The Secret behind the spectacular success of Bangalore based e-grocery company Bigbasket
The online grocer credits its success to a very simple mantra i.e. the employees don’t look at themselves as techies selling groceries but as Grocery people who have gone online.
The biggest arsenal with Bigbasket is the years of experience its core founding team has in the world of the supermarket business
Despite having the funds to do so, Bigbasket is planning on capping its expansion to a mere 25 cities so as to focus more on improving unit economics and backend execution.
The Bangalore based online grocery shopping website Bigbasket has carved a niche for itself in the highly competitive e-grocery sector in India. Despite having tough competition from giants such as Amazon, which has years of experience behind it and Grofers, which is funded by mammoths such as Softbank and Tiger Global, Bigbasket has remained way ahead of its competitors. So what is it that Bigbasket has done right? Let us take a look.
The grocery delivery app fulfils about 35,000 orders every day. This is a highly commendable achievement especially in a country like India. Customers prefer to shop from online stores like Bigbasket due to the ease of delivery and a large variety of products available on it which are usually not found easily locally. However, there are Indian customers who still prefer to look and feel the products like vegetables before purchasing them and have an inherent mistrust of anything online. Moreover local Kirana stores have a time withstanding relationship with the customers and offer everything from free home delivery to credit. These problems along with the daunting task of managing a perishable inventory, on-time delivery assurance etc have led to many businesses like Ola and Paytm shutting down their grocery delivery business.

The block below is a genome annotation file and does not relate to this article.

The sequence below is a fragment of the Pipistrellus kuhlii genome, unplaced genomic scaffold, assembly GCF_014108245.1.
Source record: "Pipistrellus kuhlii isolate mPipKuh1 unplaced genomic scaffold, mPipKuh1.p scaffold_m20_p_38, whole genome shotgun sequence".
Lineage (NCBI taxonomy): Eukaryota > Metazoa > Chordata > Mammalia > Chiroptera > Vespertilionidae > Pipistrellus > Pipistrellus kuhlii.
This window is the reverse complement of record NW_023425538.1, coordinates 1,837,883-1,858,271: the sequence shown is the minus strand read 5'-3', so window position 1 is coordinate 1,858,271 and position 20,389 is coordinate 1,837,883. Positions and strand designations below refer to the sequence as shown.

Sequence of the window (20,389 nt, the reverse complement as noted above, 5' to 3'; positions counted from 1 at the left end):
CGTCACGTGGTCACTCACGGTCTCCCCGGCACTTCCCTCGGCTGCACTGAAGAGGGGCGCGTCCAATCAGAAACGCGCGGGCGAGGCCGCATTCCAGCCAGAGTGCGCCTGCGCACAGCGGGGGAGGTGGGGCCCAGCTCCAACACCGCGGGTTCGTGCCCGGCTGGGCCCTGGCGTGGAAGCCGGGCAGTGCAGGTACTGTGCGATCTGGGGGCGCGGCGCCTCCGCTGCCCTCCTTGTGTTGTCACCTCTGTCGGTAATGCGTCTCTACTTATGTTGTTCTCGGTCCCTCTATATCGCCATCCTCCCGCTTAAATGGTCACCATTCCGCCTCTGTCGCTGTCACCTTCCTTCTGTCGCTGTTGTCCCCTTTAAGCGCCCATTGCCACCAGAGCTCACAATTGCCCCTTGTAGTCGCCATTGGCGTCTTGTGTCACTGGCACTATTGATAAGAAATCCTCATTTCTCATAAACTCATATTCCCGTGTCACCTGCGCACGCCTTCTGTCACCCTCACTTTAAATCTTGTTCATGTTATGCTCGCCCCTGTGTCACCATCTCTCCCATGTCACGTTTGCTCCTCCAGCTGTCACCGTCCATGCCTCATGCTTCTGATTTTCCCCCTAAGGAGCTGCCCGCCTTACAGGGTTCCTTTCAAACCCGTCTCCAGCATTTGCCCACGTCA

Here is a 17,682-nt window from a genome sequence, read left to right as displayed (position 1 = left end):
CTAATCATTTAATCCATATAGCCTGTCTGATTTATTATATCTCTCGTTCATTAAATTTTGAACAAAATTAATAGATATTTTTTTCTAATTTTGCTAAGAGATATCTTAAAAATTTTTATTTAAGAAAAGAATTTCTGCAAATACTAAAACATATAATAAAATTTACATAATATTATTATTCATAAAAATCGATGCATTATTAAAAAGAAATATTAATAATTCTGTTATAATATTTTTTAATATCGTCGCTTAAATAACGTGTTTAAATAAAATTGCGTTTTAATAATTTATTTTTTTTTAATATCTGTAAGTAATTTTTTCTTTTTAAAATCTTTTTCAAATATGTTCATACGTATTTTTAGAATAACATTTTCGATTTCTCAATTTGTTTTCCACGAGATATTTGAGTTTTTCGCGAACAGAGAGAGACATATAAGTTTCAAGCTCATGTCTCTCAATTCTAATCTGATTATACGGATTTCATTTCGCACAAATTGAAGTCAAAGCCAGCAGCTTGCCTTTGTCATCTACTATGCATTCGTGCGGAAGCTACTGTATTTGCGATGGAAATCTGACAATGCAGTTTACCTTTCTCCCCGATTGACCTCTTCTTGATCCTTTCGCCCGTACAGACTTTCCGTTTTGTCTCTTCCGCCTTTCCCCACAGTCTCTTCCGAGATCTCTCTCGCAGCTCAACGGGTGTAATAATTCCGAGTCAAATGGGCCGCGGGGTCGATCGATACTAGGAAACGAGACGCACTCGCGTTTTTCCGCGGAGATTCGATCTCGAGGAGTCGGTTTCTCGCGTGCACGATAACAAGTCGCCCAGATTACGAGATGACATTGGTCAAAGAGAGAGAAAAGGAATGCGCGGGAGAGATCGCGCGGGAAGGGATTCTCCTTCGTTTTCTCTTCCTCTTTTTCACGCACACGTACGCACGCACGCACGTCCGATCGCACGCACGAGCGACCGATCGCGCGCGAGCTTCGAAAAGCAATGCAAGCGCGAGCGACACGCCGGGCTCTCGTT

However, despite numerous problems, Bigbasket is still going strong. The online grocer credits its success to a very simple mantra i.e. the employees don’t look at themselves as techies selling groceries but as Grocery people who have gone online. Even their CEO Hari Menon knows the variety of rice that the website offers, storage conditions for various lentils and the distribution that is required for certain kinds of foods. Bigbasket claims proudly that in essence, they are grocers.
Also, the biggest arsenal with Bigbasket is the years of experience its core founding team has in the world of the supermarket business. Before founding Bigbasket they had worked in the supermarket industry and forged crucial contacts that helped them leverage their company. On the other hand, its competitors have been set up by technological personnel who while have fancy administrative degrees lack the much-needed experience in the industry. This is what gives the e-grocer an edge over its rivals and has been touted as the reason for the success of Bigbasket by its CEO.
Also, Menon is a huge believer in the old school way of doing business and that shows in the workings of Bigbasket. He knows that his business deals with unattractive products like staples and vegetables. This can quickly get boring for many people. The company ensures that it only hires people who appreciate their jobs. Again stressing on the importance of experience in the industry, the company hires people from its rivals who have worked in the supermarket industry prior to coming on board with Bigbasket for its top management team.
The e-grocer also doesn’t believe in chasing growth. Most companies make the mistake of expanding rapidly initially and then having to scale back in the later days. Despite having the funds to do so, Bigbasket is planning on capping its expansion to a mere 25 cities so as to focus more on improving unit economics and backend execution.
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